It’s a shame the Vancouver Canucks won’t be sellers at this season’s trade deadline, which is now less than a week away. According to MoneyPuck, the Canucks have just a 16.1 per cent chance of qualifying for the playoffs, while HockeyViz’s Micah Blake McCurdy pegs their chances at even less: just 11 per cent.
With those odds, conventional wisdom would say to trade certain veterans with term in exchange for future assets, in the form of draft picks and prospects. General manager Jim Benning was not going to do that, not even before a rash of injuries hit his team all at once. On TSN 1040 on Monday afternoon, hockey insider Pierre LeBrun told Blake Price that even before defenceman Alex Edler got hurt, the plan was not to become sellers, but instead focus on extending the 32-year-old.
Now, considering the Canucks have seven players on injured reserve — including Edler, Chris Tanev and Brandon Sutter — it’s pretty much a guarantee they won’t be selling off anything, most certainly not his draft picks (good news!). The goal instead is to pull off the infamous ‘hockey trade’ (a term that really needs to change, by the way). This means the expectation is for Benning to be very quiet leading up to the Feb. 25 deadline.
What does quiet mean? Well, Benning has a track record of tweaking around the edges, particularly when it comes to acquiring former mid-round draft picks in their mid-20s who need a change of scenery. Most recently that would be Josh Leivo, but it’s a list that also includes Markus Granlund, Philip Larsen and Brendan Leipsic.
On TSN 1040, LeBrun said Benning’s biggest wish this trade season is to add more scoring.
I think he’d like to add some second-line scoring in some form or another. I don’t know that we’re talking about anything extravagant, but I think that’s what he’s been phoning around, from what I can gather from other teams…Certainly not really in the rental game, but trying to make a deal where it’s a guy that would still be there come training camp…I think that’s the type of thing. Obviously they went out and got [Ryan] Spooner over the weekend, but I think something a little higher end for the top-six, if possible, that would be the type of hockey deal I think that Jim Benning would like to add, but it’s not easy.
Yes, it’s evidently clear the Canucks need more scoring. In the last two months, Brock Boeser has almost as many goals (nine) as Jay Beagle, Loui Eriksson, Nikolay Goldobin, Tyler Motte, Brandon Sutter and Jake Virtanen combined (10). With that in mind, here is a list of ‘non-extravagant’ players Benning could target if he is going to keep on tweaking.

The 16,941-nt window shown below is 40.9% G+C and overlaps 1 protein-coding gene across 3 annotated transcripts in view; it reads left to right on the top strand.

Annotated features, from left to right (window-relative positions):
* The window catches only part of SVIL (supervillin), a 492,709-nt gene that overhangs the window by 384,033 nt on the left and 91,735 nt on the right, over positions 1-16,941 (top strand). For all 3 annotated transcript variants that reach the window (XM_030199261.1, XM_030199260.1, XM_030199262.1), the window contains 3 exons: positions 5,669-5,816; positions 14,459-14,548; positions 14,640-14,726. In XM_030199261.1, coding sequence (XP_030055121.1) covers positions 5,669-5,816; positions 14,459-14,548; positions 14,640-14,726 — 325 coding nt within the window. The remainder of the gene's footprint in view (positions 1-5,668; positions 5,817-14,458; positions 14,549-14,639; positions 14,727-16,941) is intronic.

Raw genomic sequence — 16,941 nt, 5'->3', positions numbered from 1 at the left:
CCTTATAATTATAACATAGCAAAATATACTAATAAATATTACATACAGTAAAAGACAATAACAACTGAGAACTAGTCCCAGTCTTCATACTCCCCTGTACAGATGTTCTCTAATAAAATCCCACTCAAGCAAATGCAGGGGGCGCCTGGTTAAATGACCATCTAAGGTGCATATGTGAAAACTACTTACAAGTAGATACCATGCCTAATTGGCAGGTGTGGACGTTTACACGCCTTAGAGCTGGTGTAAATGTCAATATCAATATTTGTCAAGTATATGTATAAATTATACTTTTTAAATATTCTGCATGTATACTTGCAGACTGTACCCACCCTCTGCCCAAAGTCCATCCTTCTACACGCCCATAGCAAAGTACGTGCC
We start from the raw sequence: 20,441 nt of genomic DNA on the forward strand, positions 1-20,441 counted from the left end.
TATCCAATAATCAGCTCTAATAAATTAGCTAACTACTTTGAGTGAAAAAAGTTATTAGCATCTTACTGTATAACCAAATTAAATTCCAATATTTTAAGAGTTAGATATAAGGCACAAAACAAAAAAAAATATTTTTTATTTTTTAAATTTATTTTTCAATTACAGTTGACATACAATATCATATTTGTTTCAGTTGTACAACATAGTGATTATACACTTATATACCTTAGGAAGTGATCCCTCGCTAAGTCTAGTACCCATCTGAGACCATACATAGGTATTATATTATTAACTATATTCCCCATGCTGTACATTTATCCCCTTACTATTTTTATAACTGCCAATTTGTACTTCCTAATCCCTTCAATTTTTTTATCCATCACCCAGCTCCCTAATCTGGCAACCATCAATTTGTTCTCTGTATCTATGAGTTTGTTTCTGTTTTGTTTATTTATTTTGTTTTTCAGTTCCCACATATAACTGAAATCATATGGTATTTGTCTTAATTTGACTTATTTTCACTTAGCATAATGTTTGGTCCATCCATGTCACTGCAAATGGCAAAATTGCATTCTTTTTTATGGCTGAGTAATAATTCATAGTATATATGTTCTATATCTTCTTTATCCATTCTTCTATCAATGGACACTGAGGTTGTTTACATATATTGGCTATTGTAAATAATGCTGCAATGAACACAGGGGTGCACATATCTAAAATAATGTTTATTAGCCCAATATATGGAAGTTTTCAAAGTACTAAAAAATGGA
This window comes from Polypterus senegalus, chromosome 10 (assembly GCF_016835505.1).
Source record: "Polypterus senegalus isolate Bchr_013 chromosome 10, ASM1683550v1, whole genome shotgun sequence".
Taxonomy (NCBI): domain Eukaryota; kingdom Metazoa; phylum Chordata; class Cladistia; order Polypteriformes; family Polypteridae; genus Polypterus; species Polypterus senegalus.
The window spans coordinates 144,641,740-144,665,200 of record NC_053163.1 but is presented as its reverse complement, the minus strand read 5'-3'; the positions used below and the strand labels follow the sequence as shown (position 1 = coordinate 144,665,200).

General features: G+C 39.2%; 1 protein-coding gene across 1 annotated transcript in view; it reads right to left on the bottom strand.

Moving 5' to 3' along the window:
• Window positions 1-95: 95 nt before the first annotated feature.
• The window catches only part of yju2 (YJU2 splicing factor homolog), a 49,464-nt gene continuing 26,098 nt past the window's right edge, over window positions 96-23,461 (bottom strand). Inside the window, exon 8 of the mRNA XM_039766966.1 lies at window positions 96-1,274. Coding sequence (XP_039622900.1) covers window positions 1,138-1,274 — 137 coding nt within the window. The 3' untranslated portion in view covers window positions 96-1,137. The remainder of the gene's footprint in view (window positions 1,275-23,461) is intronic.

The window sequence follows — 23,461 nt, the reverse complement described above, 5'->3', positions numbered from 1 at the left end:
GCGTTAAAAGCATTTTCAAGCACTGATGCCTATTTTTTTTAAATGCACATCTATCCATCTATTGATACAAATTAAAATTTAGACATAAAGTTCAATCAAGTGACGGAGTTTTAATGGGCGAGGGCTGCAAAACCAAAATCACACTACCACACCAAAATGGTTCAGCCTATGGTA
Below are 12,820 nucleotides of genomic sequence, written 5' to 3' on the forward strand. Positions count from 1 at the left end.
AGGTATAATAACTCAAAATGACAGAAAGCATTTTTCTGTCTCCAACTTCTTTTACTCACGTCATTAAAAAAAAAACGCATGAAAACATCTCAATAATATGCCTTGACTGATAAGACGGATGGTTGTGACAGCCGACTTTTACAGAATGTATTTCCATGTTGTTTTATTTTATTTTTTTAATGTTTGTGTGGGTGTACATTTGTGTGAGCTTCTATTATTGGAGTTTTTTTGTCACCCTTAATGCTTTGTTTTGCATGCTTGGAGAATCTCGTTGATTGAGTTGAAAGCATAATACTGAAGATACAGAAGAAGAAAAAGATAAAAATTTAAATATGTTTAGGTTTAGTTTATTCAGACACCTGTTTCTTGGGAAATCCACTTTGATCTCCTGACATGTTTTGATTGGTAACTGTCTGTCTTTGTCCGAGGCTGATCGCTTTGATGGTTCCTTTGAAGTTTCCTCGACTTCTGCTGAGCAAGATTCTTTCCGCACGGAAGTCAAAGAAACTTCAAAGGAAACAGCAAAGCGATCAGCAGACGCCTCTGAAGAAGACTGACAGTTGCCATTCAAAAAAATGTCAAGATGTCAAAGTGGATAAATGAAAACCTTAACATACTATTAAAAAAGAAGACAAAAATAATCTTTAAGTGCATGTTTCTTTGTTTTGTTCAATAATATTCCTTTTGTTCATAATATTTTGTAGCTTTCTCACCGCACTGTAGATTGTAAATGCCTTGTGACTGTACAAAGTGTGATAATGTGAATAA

Oliver Bjorkstrand – Columbus Blue Jackets
Position: Right wing
Contract status: Two more years (RFA in 2021)
Cap hit: $2.5 million
Washington Capitals winger Andre Burakovsky has been mentioned in trade rumours for quite some time now because of reduced ice-time and being a healthy scratch on more than one occasion. He is skating just 10:47 of ice time per-game (TOI/GP) at five-on-five, down from 12:11 last season. But Burakovsky, whose point totals have declined each of the past two seasons, isn’t the only one who fits the Benning profile. So too does Columbus Blue Jackets winger Oliver Bjorkstrand, who also still has upside and could certainly benefit from a change of scenery.
I don’t believe Columbus is looking to move him (he is skating on the third line right now), but he is averaging just 10:54 TOI/GP at five-on-five this season, 10th of all Blue Jackets forwards. Yet he is very productive with 1.97 points per-60 minutes (P/60), fifth on the team.
Here is a look at both Burakovsky’s and Bjorkstrand’s five-on-five stats measured in percentiles (against the league average) from the last two and a half seasons using one of my favourite tools, Bill Comeau’s SKATR profiles.
While their offensive production per-60 minutes has been similar since 2016 (both very good), Bjorkstrand does have a significant edge in primary assists per 60-minutes (88th percentile versus 58th percentile), individual expected goals for per-60 minutes (74th percentile versus 41st percentile) and penalty differential (82nd percentile versus 35th percentile). Bjorkstrand also once had a 63-goal season in junior and reached the 40-point mark last season as a 22-year-old. Finally, there’s the contract difference: $2.5 million through the 2020-21 season, whereas Burakovsky is a pending restricted free agent this summer.